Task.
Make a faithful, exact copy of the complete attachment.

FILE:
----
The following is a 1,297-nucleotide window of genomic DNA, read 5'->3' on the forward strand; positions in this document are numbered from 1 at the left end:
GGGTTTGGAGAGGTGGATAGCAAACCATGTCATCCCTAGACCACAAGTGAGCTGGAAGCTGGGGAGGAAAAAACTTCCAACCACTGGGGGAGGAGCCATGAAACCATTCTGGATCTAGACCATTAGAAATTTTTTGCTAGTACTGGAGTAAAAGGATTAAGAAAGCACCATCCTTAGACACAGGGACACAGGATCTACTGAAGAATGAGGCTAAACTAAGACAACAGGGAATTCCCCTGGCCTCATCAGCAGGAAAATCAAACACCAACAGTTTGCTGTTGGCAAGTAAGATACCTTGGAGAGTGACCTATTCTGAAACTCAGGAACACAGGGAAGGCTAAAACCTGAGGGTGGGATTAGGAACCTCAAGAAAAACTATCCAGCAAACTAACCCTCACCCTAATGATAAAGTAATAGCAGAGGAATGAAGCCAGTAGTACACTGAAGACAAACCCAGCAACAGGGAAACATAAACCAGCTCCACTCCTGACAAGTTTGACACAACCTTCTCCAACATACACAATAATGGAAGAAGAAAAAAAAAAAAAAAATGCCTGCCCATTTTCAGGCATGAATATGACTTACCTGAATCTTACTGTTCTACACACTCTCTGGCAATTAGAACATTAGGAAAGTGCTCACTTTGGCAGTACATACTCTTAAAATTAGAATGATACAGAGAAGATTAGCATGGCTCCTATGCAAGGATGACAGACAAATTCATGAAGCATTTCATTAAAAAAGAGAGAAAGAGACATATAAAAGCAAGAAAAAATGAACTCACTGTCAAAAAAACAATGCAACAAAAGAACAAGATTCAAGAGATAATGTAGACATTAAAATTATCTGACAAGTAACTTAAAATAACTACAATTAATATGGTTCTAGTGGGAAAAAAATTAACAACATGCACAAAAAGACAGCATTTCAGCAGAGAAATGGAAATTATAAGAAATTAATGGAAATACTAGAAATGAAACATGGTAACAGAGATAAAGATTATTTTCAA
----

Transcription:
The following is a 1,297-nucleotide window of genomic DNA, read 5'->3' on the forward strand; positions in this document are numbered from 1 at the left end:
GGGTTTGGAGAGGTGGATAGCAAACCATGTCATCCCTAGACCACAAGTGAGCTGGAAGCTGGGGAGGAAAAAACTTCCAACCACTGGGGGAGGAGCCATGAAACCATTCTGGATCTAGACCATTAGAAATTTTTTGCTAGTACTGGAGTAAAAGGATTAAGAAAGCACCATCCTTAGACACAGGGACACAGGATCTACTGAAGAATGAGGCTAAACTAAGACAACAGGGAATTCCCCTGGCCTCATCAGCAGGAAAATCAAACACCAACAGTTTGCTGTTGGCAAGTAAGATACCTTGGAGAGTGACCTATTCTGAAACTCAGGAACACAGGGAAGGCTAAAACCTGAGGGTGGGATTAGGAACCTCAAGAAAAACTATCCAGCAAACTAACCCTCACCCTAATGATAAAGTAATAGCAGAGGAATGAAGCCAGTAGTACACTGAAGACAAACCCAGCAACAGGGAAACATAAACCAGCTCCACTCCTGACAAGTTTGACACAACCTTCTCCAACATACACAATAATGGAAGAAGAAAAAAAAAAAAAAAATGCCTGCCCATTTTCAGGCATGAATATGACTTACCTGAATCTTACTGTTCTACACACTCTCTGGCAATTAGAACATTAGGAAAGTGCTCACTTTGGCAGTACATACTCTTAAAATTAGAATGATACAGAGAAGATTAGCATGGCTCCTATGCAAGGATGACAGACAAATTCATGAAGCATTTCATTAAAAAAGAGAGAAAGAGACATATAAAAGCAAGAAAAAATGAACTCACTGTCAAAAAAACAATGCAACAAAAGAACAAGATTCAAGAGATAATGTAGACATTAAAATTATCTGACAAGTAACTTAAAATAACTACAATTAATATGGTTCTAGTGGGAAAAAAATTAACAACATGCACAAAAAGACAGCATTTCAGCAGAGAAATGGAAATTATAAGAAATTAATGGAAATACTAGAAATGAAACATGGTAACAGAGATAAAGATTATTTTCAA